SCOTUS Raises the Bar for Proof of Intent Under the Controlled Substances Act

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SCOTUS Raises the Bar for Proof of Intent Under the Controlled Substances Act

This week, the US Supreme Court issued a ruling in Ruan v. United States requiring subjective intent of wrongdoing in order to convict physicians under the Controlled Substances Act (“CSA”). In a 9-0 decision authored by Justice Stephen Breyer, the court held that, once a defendant meets the burden of producing evidence that his or her conduct was “authorized,” 21 USC § 841 of the CSA requires proof beyond a reasonable doubt in criminal cases that medical practitioners “knowingly or intentionally” prescribed narcotic painkillers in an unauthorized manner.  

The consolidated cases involved allegations that two doctors unlawfully dispensed and distributed opioids. Both doctors were convicted after jury trials, where they argued that they were authorized to dispense the drugs by valid prescriptions issued for a legitimate medical purpose. The doctors further requested a jury instruction requiring the government to prove that the doctors subjectively knew the prescriptions were not issued for a legitimate medical purpose. The trial court rejected the request, and the Eleventh Circuit, in affirming one of the convictions, stated that a doctor’s “subjectiv[e] belie[f] that he is meeting a patient’s medical needs by prescribing a controlled substance” is not a “complete defense” to an alleged CSA violation. 

The Supreme Court’s ruling will allow physicians to defend criminal charges by arguing that they engaged in good-faith treatment of their patients. Likewise, corporate distributors of opioids may be able to persuasively argue good-faith reliance on advice of counsel or experts.

The Supreme Court’s opinion is here.

Chiropractor Pleads Guilty to Role in Alleged NBA Health Plan Fraud Scheme

Dr. Patrick Khaziran, a chiropractor based in Los Angeles, pled guilty to participating in the alleged scheme to defraud the NBA Players Health and Welfare Benefit Plan of $4 million. Last Friday, Khaziran admitted in Manhattan federal court that he participated in the alleged scheme by creating fake invoices for former NBA players reflecting medical services that were never performed. The players then allegedly submitted the invoices to the health plan for reimbursement, and Khaziran was allegedly paid a 33% share of all reimbursements. Khaziran was also accused of using health plan debit cards to charge the plan for services that were never provided, and giving players about 65% of his proceeds. In total, Khaziran’s allegedly fraudulent conduct earned him nearly $1.3 million, which he has agreed to pay back as restitution. Khaziran will also forfeit $429,000 to the government.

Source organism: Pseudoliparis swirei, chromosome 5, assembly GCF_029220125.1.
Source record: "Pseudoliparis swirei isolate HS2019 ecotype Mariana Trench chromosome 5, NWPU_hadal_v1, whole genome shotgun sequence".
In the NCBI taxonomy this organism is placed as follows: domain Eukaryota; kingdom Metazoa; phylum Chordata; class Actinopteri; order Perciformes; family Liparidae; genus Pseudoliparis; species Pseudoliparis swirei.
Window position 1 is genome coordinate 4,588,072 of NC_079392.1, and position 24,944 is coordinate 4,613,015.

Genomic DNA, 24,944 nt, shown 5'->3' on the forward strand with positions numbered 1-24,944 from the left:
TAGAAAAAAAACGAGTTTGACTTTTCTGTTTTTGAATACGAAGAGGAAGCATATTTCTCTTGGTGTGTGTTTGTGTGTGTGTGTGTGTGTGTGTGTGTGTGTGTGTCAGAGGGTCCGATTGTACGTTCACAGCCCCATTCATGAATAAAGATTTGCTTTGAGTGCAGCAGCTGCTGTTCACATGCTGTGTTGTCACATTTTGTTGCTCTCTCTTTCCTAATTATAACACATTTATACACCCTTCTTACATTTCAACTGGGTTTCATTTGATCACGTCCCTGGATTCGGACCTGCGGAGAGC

The case is US v. Williams, case number 1:21-cr-00603, in the US District Court for the Southern District of New York. The DOJ press release is here.

DOJ Settles Kickback Allegations Against Fifteen Texas Doctors for $2.8 Million

Fifteen physicians in Texas have agreed to pay $2.8 million to resolve False Claims Act lawsuits alleging that they received illegal kickbacks in violation of the Anti-Kickback Statute and Stark Law. The doctors have agreed to cooperate with the Department of Justice’s investigation of and litigation against nine management service organizations (MSOs). The MSOs allegedly paid thousands of dollars in kickbacks, disguised as investment returns, to the doctors in exchange for ordering laboratory tests from Little River Healthcare, True Health Diagnostics, LLC, and/or Boston Heart Diagnostics Corporation. As a result of this settlement, DOJ has now settled claims against and obtained the cooperation of 33 Texas doctors in connection with this investigation.

The DOJ press release is here.


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